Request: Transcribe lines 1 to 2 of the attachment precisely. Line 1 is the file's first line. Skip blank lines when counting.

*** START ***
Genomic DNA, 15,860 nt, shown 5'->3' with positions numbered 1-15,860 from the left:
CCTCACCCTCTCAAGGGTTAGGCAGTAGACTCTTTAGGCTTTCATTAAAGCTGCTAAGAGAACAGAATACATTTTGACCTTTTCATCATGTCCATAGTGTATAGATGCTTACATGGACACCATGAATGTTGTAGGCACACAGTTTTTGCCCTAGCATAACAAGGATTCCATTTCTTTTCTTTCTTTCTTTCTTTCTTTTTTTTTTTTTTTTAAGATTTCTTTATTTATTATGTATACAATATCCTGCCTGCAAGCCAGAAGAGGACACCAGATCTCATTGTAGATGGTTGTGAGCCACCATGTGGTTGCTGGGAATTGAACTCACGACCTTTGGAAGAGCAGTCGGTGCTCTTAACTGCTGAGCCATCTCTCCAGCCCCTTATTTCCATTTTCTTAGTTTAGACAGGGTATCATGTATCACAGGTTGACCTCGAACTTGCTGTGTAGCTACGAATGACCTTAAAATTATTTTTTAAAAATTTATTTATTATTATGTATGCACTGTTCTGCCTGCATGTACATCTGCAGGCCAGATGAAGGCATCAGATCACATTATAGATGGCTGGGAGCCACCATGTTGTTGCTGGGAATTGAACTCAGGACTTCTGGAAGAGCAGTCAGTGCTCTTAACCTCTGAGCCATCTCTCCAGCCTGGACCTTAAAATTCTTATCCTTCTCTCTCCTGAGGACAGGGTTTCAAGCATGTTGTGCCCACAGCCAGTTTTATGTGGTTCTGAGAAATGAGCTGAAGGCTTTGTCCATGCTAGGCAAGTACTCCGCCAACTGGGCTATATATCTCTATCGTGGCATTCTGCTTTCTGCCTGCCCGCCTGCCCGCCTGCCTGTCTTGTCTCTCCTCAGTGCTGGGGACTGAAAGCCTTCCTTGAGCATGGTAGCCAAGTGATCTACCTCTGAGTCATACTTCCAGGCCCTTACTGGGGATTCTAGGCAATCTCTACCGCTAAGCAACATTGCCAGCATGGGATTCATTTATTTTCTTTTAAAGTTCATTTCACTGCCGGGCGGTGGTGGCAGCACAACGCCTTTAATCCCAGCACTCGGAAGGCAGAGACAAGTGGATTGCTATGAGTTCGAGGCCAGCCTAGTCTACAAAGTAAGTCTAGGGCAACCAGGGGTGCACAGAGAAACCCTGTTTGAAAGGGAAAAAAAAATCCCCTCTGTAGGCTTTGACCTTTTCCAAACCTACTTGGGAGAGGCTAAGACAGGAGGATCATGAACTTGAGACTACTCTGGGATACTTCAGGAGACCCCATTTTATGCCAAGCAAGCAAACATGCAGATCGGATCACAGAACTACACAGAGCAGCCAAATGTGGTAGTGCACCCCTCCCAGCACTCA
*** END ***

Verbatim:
Genomic DNA, 15,860 nt, shown 5'->3' with positions numbered 1-15,860 from the left:
CCTCACCCTCTCAAGGGTTAGGCAGTAGACTCTTTAGGCTTTCATTAAAGCTGCTAAGAGAACAGAATACATTTTGACCTTTTCATCATGTCCATAGTGTATAGATGCTTACATGGACACCATGAATGTTGTAGGCACACAGTTTTTGCCCTAGCATAACAAGGATTCCATTTCTTTTCTTTCTTTCTTTCTTTCTTTTTTTTTTTTTTTTAAGATTTCTTTATTTATTATGTATACAATATCCTGCCTGCAAGCCAGAAGAGGACACCAGATCTCATTGTAGATGGTTGTGAGCCACCATGTGGTTGCTGGGAATTGAACTCACGACCTTTGGAAGAGCAGTCGGTGCTCTTAACTGCTGAGCCATCTCTCCAGCCCCTTATTTCCATTTTCTTAGTTTAGACAGGGTATCATGTATCACAGGTTGACCTCGAACTTGCTGTGTAGCTACGAATGACCTTAAAATTATTTTTTAAAAATTTATTTATTATTATGTATGCACTGTTCTGCCTGCATGTACATCTGCAGGCCAGATGAAGGCATCAGATCACATTATAGATGGCTGGGAGCCACCATGTTGTTGCTGGGAATTGAACTCAGGACTTCTGGAAGAGCAGTCAGTGCTCTTAACCTCTGAGCCATCTCTCCAGCCTGGACCTTAAAATTCTTATCCTTCTCTCTCCTGAGGACAGGGTTTCAAGCATGTTGTGCCCACAGCCAGTTTTATGTGGTTCTGAGAAATGAGCTGAAGGCTTTGTCCATGCTAGGCAAGTACTCCGCCAACTGGGCTATATATCTCTATCGTGGCATTCTGCTTTCTGCCTGCCCGCCTGCCCGCCTGCCTGTCTTGTCTCTCCTCAGTGCTGGGGACTGAAAGCCTTCCTTGAGCATGGTAGCCAAGTGATCTACCTCTGAGTCATACTTCCAGGCCCTTACTGGGGATTCTAGGCAATCTCTACCGCTAAGCAACATTGCCAGCATGGGATTCATTTATTTTCTTTTAAAGTTCATTTCACTGCCGGGCGGTGGTGGCAGCACAACGCCTTTAATCCCAGCACTCGGAAGGCAGAGACAAGTGGATTGCTATGAGTTCGAGGCCAGCCTAGTCTACAAAGTAAGTCTAGGGCAACCAGGGGTGCACAGAGAAACCCTGTTTGAAAGGGAAAAAAAAATCCCCTCTGTAGGCTTTGACCTTTTCCAAACCTACTTGGGAGAGGCTAAGACAGGAGGATCATGAACTTGAGACTACTCTGGGATACTTCAGGAGACCCCATTTTATGCCAAGCAAGCAAACATGCAGATCGGATCACAGAACTACACAGAGCAGCCAAATGTGGTAGTGCACCCCTCCCAGCACTCA